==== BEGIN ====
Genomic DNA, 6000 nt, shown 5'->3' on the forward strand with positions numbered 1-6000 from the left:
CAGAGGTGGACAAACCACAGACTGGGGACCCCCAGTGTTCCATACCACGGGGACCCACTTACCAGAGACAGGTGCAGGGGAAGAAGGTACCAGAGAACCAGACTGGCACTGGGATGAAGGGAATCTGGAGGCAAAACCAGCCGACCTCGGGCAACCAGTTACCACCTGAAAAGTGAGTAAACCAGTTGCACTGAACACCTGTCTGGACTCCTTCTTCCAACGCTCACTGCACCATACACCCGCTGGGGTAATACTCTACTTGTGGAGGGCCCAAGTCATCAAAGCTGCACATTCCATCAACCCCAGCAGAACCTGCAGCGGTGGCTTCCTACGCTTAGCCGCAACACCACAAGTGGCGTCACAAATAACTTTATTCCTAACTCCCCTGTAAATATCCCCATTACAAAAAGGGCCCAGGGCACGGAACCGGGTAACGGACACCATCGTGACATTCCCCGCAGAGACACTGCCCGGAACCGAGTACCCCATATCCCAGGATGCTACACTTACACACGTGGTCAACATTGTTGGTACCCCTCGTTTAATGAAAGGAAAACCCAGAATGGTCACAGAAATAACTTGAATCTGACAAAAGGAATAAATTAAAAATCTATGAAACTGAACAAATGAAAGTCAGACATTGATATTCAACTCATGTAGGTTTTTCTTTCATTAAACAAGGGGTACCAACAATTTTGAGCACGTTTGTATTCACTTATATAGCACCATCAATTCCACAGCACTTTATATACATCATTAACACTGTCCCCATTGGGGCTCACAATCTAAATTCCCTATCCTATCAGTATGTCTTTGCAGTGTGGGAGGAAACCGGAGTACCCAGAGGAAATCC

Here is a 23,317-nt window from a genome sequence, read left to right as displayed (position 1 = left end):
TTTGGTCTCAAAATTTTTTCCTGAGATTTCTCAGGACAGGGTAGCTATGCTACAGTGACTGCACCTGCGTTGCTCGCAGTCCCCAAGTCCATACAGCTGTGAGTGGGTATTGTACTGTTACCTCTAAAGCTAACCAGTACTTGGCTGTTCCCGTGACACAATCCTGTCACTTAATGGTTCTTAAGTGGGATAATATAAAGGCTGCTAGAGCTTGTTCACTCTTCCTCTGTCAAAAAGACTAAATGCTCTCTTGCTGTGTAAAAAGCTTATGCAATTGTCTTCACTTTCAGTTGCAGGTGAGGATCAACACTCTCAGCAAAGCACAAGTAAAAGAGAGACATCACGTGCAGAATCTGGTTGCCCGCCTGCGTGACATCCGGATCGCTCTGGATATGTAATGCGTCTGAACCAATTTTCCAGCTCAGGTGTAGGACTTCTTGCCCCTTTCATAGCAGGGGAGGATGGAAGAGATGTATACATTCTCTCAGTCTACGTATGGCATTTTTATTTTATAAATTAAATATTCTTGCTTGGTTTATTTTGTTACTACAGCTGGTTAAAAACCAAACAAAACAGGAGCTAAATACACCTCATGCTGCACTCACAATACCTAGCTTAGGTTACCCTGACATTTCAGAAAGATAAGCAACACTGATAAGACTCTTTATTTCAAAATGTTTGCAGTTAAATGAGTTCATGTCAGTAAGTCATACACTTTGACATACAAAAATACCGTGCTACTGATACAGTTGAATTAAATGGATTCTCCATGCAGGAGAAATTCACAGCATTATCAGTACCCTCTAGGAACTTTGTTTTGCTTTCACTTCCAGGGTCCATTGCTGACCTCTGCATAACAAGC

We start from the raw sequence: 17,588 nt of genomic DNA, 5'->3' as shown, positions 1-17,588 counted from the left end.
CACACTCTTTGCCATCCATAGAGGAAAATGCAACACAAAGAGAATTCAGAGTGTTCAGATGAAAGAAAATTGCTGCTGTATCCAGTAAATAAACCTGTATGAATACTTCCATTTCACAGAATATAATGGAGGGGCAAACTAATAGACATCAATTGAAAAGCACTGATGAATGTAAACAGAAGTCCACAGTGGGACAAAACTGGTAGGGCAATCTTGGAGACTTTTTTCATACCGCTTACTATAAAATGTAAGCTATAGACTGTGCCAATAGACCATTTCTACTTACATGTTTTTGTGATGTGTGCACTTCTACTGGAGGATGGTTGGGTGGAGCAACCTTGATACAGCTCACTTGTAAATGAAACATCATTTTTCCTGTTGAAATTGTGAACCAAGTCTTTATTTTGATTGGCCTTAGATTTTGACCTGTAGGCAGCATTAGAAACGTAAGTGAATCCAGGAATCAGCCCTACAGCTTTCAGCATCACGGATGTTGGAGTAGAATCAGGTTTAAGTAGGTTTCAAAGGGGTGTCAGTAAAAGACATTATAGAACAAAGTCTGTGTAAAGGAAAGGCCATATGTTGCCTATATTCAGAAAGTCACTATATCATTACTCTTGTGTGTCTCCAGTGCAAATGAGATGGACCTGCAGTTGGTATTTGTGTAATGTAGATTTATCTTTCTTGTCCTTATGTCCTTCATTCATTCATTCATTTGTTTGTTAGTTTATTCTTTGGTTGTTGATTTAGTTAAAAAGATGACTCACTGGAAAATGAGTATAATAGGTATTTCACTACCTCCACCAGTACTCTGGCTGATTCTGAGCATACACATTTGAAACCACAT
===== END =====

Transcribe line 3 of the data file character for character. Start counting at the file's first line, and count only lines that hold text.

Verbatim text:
Here is a 23,317-nt window from a genome sequence, read left to right as displayed (position 1 = left end):